When Mary Kay Doesn’t Pay the Bills

Money Faucet

Written by PinkPeace

How do we get into so much debt in Mary Kay? Honestly, it’s not even so much the business expenses themselves, although they can be a bear. We have real-life bills to pay, but our Mary Kay income doesn’t begin to cover them. But if you’ve quit your real job (doh!) and have nothing else to fall back on, what do you do when Billy needs braces and the hot water heater sprung a leak?

Credit cards to the rescue!

I didn’t have a big enough bank account to pay my “real-life” bills, so . . . Kids’ doctor visits? VISA. Insurance premiums? American Express. Groceries? MasterCard. Gas? Discover. And don’t forget those awesome convenience checks that come every month. They really help out to pay for mortgage and utilities.

Every month I would stress through the bills, deciding which ones could wait until the next month to be paid and which ones couldn’t. Would the electric company cut off my service, like the notice said? Maybe I’d better figure out a way to pay that one. The dentist bill can wait, except I hate to do that, because she’s a good family friend. Department credit card bill? Well, they’ll just roll it over until next month. I know I’ll get a big fee charged, but maybe next month my check will be better.

This is how so many women fall into serious debt with Mary Kay. It’s not simply product orders or business expenses, although that can be part of it. It’s trying to make ends meet with a business that is not designed to make you money (no matter what your upline tells you). It’s believing that if you work harder and you get a couple of big months with Mary Kay, you’ll be able to pay off that debt and have it made for the rest of your life.

Pink Truth Lurkers, how many years have you been in this situation? Has your debt decreased or increased? Are you and your family going without, because you’ve had yet another “unbelievable” month? Are you pinning your hopes on your unit to order a lot next month or your recruiting prospect to sign?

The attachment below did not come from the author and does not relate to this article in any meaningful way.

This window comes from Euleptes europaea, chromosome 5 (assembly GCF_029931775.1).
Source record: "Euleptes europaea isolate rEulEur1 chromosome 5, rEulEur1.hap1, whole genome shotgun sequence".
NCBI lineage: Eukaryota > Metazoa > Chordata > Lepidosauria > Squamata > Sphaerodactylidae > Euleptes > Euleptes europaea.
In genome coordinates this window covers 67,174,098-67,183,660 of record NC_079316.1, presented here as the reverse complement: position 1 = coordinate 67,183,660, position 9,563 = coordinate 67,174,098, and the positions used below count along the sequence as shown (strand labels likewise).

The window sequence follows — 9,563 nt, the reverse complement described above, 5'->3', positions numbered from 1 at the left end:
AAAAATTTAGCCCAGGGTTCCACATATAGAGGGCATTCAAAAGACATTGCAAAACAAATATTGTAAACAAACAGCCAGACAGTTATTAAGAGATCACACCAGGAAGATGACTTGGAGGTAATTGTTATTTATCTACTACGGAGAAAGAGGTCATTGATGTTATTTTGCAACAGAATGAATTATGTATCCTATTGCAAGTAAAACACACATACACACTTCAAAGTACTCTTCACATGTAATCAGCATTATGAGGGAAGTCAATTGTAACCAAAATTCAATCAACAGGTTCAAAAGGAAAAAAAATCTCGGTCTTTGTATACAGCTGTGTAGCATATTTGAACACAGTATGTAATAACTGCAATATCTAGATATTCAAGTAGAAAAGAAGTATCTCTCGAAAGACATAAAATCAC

Do you wake up in the middle of the night with heart palpitations wondering how you’re going to get out of this credit card mess? Are you hiding the credit card bills from your husband, because you’re scared to death he’ll find out how poorly your Mary Kay business is doing? Are you sick and tired of living this way?

PLEASE! Hear my heart, as they say. You will NOT get out of debt until you get out of Mary Kay. It’s no shame to step down from directorship or to send your product back. It will actually be the smartest thing you’ve ever done in your business and will be your first step in getting out of debt.

Here’s my definition of insanity, “Continuing to do Mary Kay year after year, and expecting different results.” Stop the madness, stop the debt, stop Mary Kay.

3 Comments

  1. MLM Radar

    The sweet young admin specialist at my office swore she would never put her Mary Kay expenses on a credit card, and she didn’t. What she did instead, under pressure from her Mary Kay director, was empty out her savings account.

    Three months later she was shaking her head, saying “I don’t understand. I sold $1,200 and I don’t have anything in my bank account.”

    She showed me her sales book. She hadn’t sold $1,200. She’d really sold about $50. But she’d been applauded for selling $1,200, because she made a $600 inventory purchase.

    It was August. Her son and daughter needed school clothes and supplies. And that’s why she got the secret credit card.

    I tried to convince her to send it all back. She didn’t want to. She was worried that her mother, who agreed to be her recruit, would be disappointed in her.

    Sigh. She’d been VERY thoroughly indoctrinated in blaming herself for failure. She thought she was too street-smart to be scammed, and was ashamed to admit otherwise.

  2. cindylu

    Sadly the NSD’s lie, MK herself embellished, my SD had a husband who supported her selfish MK phony dream, my other SD refused to join my SD because she sabotaged her (with her other high paying real career she kept her pretend MK job afloat). The two involved in my direct recruitment were co workers with good paying jobs. They too lied to me about MK. No one spoke about: classes that couldn’t be booked or held, returned half used products, products constantly changing, the costs for meetings and useless conferences and the useless Christmas products (Cheap perfume glittery junk) and Open Houses where absolutely NO one showed up. Just wish all directors would awaken from the lies, send back their products and end the lying.

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